Import vaccines to ramp up vaccination against COVID-19, says Dr Gagandeep Kang

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Dr Gagandeep Kang, Professor Virologist, C.M.C, Vellore. [Photo/ANI]
Dr Gagandeep Kang, Professor Virologist, C.M.C, Vellore. [Photo/ANI]

By Shalini Bhardwaj

New Delhi [India], May 25 (ANI): India should get more COVID-19 vaccine doses through import but globally there is a vaccine shortage and the option with the government is to buy Russian or Chinese vaccines, says Dr Gagandeep Kang, a top virologist.

In an interview with ANI, Dr Kang, who is Professor of Microbiology at Christian Medical College, Vellore, said casualities are expected to decline in two weeks as the number of COVID-19 cases is stabilizing.

She said vaccination is slow at present because there is limited supply of vaccines.

"There should have been more doses available and those have not yet become available so the vaccination has slowed down. As companies ramp up their production, vaccination will also go up along with that," she said.

Speaking about the options the government has to ramp up vaccination, Dr Kang said import of vaccines was a solution but "globally there is a shortage of vaccines so the only vaccines available are the Russian and the Chinese ones".

"We have to decide which one are we willing to buy and get those in at least till the Indian companies start to ramp up production of their vaccines. I think the government should be doing everything that it can to make sure that more doses are available. In India, if the Indian companies couldn't ramp up, at least as a bridge, till the new companies start production of vaccines, we should import vaccines," she said.

Dr Kang's comments come at a time when several states are floating global tenders for supply of vaccines. Many states have shut down their vaccination centres because of the shortage of vaccines.

Answering a query, she said that the death count due to COVID-19 is a "lagging indicator" and numbers usually come down two-three weeks after the case numbers decline.

"One thing is important to understand that death (toll) is always a lagging indicator. It comes two-three weeks after the case numbers decline. Now the number of cases is stabilizing so we should expect the death toll also to stabalise reasonably and starts to taper off. If it does not, then that means there is an issue in some aspect of our reporting systems," Dr Kang said.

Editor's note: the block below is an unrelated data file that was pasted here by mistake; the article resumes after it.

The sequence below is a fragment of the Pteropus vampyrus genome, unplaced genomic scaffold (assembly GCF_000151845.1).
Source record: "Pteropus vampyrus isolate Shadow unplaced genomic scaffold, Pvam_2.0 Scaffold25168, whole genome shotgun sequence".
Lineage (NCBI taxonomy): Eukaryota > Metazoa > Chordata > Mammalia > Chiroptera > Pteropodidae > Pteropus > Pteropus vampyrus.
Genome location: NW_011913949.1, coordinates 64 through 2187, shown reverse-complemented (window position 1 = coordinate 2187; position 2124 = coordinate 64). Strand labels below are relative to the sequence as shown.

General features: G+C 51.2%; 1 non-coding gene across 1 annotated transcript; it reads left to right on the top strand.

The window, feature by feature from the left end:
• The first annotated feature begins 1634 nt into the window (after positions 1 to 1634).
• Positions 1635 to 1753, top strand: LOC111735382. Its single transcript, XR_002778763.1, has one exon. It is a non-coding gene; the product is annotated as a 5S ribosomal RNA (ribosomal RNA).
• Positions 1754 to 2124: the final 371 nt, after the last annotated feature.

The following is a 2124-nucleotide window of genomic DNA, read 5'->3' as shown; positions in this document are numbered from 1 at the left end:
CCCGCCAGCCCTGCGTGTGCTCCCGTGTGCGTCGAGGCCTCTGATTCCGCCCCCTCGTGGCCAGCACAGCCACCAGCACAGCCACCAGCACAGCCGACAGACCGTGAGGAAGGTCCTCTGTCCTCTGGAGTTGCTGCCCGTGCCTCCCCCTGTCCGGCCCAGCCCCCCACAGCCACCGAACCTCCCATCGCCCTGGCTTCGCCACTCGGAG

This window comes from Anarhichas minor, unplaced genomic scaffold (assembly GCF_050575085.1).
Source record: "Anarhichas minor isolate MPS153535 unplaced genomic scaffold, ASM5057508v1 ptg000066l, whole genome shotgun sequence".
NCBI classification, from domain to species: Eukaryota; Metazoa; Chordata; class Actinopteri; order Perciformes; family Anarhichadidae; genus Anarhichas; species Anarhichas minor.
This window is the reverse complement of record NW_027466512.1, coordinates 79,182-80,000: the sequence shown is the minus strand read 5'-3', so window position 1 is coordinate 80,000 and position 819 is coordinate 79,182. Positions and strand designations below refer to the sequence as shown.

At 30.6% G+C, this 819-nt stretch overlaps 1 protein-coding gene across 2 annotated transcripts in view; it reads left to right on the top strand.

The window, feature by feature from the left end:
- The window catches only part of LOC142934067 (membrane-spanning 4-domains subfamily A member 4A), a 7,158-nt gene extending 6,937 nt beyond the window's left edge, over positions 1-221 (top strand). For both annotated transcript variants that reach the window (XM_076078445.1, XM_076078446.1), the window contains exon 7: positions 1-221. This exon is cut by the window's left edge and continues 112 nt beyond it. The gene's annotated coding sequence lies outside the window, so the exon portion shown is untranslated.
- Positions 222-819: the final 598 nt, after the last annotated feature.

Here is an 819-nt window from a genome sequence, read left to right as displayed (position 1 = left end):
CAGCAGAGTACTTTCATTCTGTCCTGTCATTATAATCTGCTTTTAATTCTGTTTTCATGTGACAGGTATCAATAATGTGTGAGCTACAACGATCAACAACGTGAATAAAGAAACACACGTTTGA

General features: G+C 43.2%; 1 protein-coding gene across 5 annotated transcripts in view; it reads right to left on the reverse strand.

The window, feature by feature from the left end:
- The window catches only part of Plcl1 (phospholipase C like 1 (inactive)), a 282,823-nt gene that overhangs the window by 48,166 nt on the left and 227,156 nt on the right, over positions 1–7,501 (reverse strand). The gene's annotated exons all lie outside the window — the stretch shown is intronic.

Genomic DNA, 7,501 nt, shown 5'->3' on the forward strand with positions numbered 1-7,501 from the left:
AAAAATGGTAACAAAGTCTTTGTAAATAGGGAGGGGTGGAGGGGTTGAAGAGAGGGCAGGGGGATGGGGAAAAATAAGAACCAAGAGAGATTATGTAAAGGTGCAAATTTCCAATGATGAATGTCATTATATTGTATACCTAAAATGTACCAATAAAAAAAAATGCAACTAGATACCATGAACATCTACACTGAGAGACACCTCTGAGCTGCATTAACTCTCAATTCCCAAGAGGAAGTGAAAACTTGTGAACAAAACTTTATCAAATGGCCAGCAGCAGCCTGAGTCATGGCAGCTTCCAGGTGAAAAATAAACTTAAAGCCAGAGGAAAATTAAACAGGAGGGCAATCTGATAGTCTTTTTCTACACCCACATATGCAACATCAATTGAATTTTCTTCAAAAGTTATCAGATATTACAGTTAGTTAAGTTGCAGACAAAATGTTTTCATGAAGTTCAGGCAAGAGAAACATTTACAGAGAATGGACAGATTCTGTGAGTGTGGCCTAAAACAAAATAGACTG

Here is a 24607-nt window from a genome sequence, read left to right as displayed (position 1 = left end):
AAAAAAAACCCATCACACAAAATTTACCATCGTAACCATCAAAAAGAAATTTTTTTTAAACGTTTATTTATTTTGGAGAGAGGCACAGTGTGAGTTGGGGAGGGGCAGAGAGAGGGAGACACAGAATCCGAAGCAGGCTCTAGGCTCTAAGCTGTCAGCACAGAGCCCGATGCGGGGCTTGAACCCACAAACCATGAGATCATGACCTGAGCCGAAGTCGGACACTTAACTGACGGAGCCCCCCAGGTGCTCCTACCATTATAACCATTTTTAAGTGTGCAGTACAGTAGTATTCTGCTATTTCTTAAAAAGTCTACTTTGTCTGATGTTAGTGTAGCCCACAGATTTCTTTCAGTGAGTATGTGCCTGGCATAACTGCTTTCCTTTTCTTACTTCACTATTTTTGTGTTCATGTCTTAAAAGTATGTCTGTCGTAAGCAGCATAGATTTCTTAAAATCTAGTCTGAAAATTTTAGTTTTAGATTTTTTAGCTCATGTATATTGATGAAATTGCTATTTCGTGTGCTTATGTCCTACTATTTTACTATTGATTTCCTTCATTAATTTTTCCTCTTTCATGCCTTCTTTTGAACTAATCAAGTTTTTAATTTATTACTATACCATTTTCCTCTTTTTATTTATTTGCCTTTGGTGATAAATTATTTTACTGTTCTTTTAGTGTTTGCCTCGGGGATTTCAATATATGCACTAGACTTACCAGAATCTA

The virologist said that as far as black fungus is concerned, the biggest risk factor is the misuse of steroids besides factors such as diabetes and hygiene.

"It's related to the fact that we have many more cases and we seem to use steroids freely. We have a lot of people with diabetes, which is a risk factor for these cases of mucormycosis. There are also issues concerning environmental hygiene. Hygiene for those who are on oxygen, all of these matters need to be paid attention to. I think the biggest risk factor is diabetes and long use of steroids," said.

Asked if a third wave of pandemic will affect children, she said, "I don't think that is the case. I think children are already affected in the first and second waves. Children usually don't see very severe disease. Right now children we are seeing getting sick are a very small proportion of children who get infected and I think in the third wave it will be very similar. People are saying that more children can get affected because once more adults are vaccinated then the proportion of severe cases in children may increase. But it wouldn't be because children are not more likely to be infected, it will be because the number of cases in adults will come down hopefully with vaccination."

"US and Canada are vaccinating children with mRNA vaccines, We are expecting trial results by December in India also. After that we can vaccinate children in India also," she added. (ANI)

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